2.3. In Vitro Differentiation Potential towards Mesenchymal Lineages

DPSCs at passage 3 were seeded onto 6-well culturing plates for evaluating their in vitro potential to differentiate into mesenchymal lineages. Cells at 70% confluence were induced to adipogenic and osteogenic lineages by culturing under lineage-specific conditions for 21 days following previously published protocol [7]. For adipogenic differentiation, DPSCs were induced with adipogenic specific media consisted of 10% ADMEM supplemented with 1 mM dexamethasone, 100 mM indomethacin, 10 mM insulin, and 500 mM isobutyl methyl xanthine. To confirm the successful differentiation, induced cells were stained with Oil red O solution to check the accumulation of lipid droplets (hallmark of differentiated adipocytes). Differentiated cells were also evaluated for the lineage-specific marker expression (CEBPα, PPAR-γ, and FABP) using real-time polymerase chain reaction (RT-PCR). For osteogenic differentiation, cells were induced with osteogenic lineage-specific media consisted of 10% ADMEM supplemented with 0.1 mM dexamethasone, 10 mM glycerol-2-phosphate, and 50 mM ascorbate-2-phosphate. Furthermore, differentiated cells were stained with Alizarin red and von Kossa for confirming the successful differentiation. The extent of differentiation was also evaluated by checking the expression of osteogenic specific markers (ON, BMP2, and RUNX2). Untreated cells were taken as control. Media was changed after every two days’ interval.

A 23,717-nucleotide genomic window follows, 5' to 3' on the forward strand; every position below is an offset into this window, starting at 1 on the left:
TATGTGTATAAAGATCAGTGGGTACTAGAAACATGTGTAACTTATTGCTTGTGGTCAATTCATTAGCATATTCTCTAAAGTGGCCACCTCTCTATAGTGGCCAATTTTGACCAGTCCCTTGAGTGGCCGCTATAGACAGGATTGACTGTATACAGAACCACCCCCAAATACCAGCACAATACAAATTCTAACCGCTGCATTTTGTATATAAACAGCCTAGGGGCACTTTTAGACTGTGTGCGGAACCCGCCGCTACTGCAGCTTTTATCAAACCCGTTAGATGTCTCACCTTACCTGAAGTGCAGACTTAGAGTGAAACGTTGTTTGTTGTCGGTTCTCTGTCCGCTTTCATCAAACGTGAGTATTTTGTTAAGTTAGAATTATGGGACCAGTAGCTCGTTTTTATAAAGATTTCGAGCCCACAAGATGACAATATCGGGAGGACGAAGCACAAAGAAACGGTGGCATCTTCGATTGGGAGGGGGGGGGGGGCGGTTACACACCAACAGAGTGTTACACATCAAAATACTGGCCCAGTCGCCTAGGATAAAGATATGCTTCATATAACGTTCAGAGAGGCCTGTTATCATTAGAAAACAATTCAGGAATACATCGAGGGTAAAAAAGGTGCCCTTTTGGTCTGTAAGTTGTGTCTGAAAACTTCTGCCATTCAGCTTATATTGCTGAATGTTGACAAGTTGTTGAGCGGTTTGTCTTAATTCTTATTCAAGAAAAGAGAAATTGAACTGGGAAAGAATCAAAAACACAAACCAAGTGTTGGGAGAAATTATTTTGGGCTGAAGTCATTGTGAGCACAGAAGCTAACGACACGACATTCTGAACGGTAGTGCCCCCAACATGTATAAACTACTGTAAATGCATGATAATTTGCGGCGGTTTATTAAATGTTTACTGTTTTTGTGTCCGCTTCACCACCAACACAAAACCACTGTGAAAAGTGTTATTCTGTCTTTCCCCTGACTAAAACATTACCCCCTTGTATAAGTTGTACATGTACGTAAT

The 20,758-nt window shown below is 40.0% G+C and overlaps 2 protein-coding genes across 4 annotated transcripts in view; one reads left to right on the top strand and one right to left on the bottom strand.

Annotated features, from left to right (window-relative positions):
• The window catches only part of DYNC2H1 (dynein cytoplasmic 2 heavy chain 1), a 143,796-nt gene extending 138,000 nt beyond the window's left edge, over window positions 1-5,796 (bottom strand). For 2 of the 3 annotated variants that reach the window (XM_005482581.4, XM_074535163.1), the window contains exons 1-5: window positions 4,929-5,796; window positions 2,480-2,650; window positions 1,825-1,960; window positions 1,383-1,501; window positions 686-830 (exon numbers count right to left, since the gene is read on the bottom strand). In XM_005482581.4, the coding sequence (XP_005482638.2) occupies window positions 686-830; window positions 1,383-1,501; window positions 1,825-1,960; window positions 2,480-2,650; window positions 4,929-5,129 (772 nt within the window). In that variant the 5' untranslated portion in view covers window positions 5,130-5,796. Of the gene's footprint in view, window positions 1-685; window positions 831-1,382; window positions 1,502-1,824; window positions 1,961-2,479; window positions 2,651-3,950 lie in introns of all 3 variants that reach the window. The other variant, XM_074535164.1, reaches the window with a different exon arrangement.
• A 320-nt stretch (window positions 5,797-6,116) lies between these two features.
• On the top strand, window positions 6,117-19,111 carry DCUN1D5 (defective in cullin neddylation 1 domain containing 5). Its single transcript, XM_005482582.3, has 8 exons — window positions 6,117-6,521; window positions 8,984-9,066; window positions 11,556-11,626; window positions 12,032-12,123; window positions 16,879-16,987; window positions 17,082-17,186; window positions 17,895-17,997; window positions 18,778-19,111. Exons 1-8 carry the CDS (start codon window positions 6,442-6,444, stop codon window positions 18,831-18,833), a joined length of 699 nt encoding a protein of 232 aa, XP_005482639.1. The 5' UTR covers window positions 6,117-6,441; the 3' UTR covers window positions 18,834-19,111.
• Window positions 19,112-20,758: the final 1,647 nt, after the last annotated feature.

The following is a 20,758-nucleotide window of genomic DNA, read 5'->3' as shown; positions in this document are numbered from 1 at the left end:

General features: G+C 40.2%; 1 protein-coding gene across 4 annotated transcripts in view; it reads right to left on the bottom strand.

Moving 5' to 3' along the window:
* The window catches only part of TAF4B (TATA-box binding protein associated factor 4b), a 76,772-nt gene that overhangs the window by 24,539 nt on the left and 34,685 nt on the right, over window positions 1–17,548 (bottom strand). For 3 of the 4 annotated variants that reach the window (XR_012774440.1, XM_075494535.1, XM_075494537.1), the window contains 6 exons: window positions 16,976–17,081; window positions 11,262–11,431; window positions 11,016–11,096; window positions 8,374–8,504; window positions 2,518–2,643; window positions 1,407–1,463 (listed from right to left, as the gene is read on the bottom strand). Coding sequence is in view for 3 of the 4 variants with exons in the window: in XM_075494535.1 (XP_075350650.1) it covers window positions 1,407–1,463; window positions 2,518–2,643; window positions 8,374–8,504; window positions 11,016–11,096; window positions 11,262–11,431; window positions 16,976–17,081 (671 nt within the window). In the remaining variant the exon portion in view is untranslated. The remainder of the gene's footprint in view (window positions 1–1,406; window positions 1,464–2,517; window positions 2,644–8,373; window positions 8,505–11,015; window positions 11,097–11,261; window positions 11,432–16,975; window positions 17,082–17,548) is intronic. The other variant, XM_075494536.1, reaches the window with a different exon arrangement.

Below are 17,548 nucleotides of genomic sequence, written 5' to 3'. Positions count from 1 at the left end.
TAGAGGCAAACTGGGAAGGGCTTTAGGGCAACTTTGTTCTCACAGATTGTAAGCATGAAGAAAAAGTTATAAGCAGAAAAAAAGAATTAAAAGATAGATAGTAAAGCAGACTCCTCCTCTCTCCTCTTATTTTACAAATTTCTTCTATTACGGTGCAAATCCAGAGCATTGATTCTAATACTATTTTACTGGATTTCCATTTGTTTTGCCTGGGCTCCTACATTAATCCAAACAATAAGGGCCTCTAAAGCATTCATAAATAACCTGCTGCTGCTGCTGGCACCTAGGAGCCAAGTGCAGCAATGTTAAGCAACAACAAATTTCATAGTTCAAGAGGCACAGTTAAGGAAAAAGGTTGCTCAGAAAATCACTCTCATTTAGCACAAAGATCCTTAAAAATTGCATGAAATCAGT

2.4. Vascular Smooth Muscle-Like Cell Differentiation

To evaluate the effect of coating substrate and cytokine treatment regarding SMLC differentiation, both the commercially used normal (Nunc™, Roskilde, Denmark) (Norm-c) and 0.1% gelatin-precoated (Gel-c) 6-well plates were used to culture the cells and were further induced under widely used cytokines, namely, TGF-β1 and PDGF-BB. To differentiate DPSCs into SMLCs, previously used protocols with slight modifications were used [1]. Briefly, 5 ng/ml of TGF-β1 and 2 ng/ml of PDGF-BB were used to treat the cells at different time intervals, i.e., day 7, day 14, and day 21. Dulbecco’s modified Eagle’s medium (DMEM) supplemented with 10% fetal bovine serum (FBS) was used to culture both control and treated cells. Untreated DPSCs cultured onto normal culturing plates (without 0.1% gelatin precoating) were taken as control. Time-dependent morphological alterations were evaluated under an inverted phase contrast microscope (Nikon DIAPHOT 300, Japan), and images were taken accordingly. Harvested cells at different time intervals were evaluated for smooth muscle specific marker expression both at the mRNA and protein levels. Cells seeded onto 0.1% gelatin-coated plates were also used to evaluate the effect of gelatin coating alone (without using cytokines) regarding smooth muscle specific marker’s mRNA expression. Media was changed twice in a week.

2.5. Collagen Gel Contraction Assay